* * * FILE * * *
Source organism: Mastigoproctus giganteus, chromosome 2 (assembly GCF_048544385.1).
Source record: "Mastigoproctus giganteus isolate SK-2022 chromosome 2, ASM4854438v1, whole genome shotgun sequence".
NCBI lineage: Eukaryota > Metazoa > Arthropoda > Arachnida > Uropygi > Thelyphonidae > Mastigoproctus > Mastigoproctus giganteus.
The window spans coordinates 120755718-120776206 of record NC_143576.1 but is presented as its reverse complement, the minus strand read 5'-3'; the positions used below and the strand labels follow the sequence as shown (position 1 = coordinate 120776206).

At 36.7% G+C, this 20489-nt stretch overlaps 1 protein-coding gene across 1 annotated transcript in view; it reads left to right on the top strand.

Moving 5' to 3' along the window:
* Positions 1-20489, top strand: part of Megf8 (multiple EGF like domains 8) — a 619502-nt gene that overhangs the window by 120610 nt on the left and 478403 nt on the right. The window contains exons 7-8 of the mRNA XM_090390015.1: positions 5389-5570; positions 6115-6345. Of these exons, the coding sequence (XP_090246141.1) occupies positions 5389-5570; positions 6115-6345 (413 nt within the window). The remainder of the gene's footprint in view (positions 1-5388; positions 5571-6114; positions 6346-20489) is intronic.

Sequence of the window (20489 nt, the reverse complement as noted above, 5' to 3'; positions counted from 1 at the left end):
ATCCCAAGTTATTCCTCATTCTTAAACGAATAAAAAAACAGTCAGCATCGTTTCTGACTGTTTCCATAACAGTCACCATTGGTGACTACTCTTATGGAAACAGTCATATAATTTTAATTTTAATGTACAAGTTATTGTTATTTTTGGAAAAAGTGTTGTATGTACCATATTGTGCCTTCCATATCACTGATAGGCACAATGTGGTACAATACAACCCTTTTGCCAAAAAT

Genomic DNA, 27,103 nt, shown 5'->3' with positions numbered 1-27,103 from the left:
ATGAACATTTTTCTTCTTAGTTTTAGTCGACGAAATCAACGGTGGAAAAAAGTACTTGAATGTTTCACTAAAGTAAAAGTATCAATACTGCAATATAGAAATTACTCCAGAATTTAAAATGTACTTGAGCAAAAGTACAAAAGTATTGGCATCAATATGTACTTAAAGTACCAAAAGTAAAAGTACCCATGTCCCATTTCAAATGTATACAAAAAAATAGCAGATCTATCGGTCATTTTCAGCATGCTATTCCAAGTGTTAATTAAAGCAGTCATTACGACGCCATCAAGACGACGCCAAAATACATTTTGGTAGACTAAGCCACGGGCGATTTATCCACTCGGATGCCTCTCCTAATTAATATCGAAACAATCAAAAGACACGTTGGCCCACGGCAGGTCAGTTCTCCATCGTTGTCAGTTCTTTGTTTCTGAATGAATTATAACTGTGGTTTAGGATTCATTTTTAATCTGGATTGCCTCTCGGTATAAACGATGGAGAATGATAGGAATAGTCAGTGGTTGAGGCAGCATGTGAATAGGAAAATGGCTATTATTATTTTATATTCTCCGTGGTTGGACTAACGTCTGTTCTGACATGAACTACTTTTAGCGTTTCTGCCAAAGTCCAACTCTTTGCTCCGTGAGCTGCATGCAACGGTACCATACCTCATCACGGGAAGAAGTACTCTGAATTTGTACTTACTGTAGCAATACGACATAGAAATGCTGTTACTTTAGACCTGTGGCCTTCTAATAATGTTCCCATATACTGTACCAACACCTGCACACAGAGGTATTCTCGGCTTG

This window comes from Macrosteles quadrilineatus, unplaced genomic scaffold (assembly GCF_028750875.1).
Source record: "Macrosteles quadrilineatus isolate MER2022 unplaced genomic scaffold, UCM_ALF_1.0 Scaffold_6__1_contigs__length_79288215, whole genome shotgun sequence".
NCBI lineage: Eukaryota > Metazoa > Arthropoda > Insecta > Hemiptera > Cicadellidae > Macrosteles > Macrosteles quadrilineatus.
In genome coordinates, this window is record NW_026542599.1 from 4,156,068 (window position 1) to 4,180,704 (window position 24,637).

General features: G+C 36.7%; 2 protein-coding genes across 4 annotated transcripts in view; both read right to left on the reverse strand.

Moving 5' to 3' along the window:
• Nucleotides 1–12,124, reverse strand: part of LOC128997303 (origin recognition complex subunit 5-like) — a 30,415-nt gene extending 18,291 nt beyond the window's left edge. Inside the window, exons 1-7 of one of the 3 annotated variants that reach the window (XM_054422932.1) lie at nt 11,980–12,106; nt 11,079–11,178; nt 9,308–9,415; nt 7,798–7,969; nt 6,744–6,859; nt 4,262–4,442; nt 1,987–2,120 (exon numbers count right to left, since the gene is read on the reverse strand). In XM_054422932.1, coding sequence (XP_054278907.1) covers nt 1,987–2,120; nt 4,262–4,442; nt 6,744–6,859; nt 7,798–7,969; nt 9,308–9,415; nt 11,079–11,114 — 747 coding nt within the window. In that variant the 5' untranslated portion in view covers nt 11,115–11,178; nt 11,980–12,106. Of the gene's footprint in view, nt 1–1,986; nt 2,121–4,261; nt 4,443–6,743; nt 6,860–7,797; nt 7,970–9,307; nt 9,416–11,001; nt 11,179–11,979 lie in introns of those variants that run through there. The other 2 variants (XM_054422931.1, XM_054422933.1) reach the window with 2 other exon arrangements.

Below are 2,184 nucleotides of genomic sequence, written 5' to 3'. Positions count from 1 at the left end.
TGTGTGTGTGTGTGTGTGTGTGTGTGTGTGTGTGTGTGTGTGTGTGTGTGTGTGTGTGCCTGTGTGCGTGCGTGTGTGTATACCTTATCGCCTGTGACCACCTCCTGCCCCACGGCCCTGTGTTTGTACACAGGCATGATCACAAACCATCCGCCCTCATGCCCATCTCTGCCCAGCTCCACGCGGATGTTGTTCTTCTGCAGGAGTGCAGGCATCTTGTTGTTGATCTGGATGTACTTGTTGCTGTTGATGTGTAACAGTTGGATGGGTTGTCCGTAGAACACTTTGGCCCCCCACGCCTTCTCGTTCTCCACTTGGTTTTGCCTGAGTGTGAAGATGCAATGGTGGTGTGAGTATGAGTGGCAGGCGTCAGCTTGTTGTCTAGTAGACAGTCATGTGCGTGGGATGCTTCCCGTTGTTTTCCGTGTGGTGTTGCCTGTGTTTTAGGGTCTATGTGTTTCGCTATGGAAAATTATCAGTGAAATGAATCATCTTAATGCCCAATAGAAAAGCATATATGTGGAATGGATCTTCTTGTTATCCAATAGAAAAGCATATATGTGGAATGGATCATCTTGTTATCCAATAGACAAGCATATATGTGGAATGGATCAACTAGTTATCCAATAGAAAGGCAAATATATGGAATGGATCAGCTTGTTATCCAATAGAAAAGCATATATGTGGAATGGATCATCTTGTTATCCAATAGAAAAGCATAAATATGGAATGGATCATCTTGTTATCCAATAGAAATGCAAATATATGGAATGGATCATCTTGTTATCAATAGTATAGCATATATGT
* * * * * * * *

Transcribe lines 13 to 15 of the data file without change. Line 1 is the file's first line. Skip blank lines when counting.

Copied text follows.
Source record: "Macrosteles quadrilineatus isolate MER2022 unplaced genomic scaffold, UCM_ALF_1.0 Scaffold_6__1_contigs__length_79288215, whole genome shotgun sequence".
NCBI lineage: Eukaryota > Metazoa > Arthropoda > Insecta > Hemiptera > Cicadellidae > Macrosteles > Macrosteles quadrilineatus.
In genome coordinates, this window is record NW_026542599.1 from 4,156,068 (window position 1) to 4,180,704 (window position 24,637).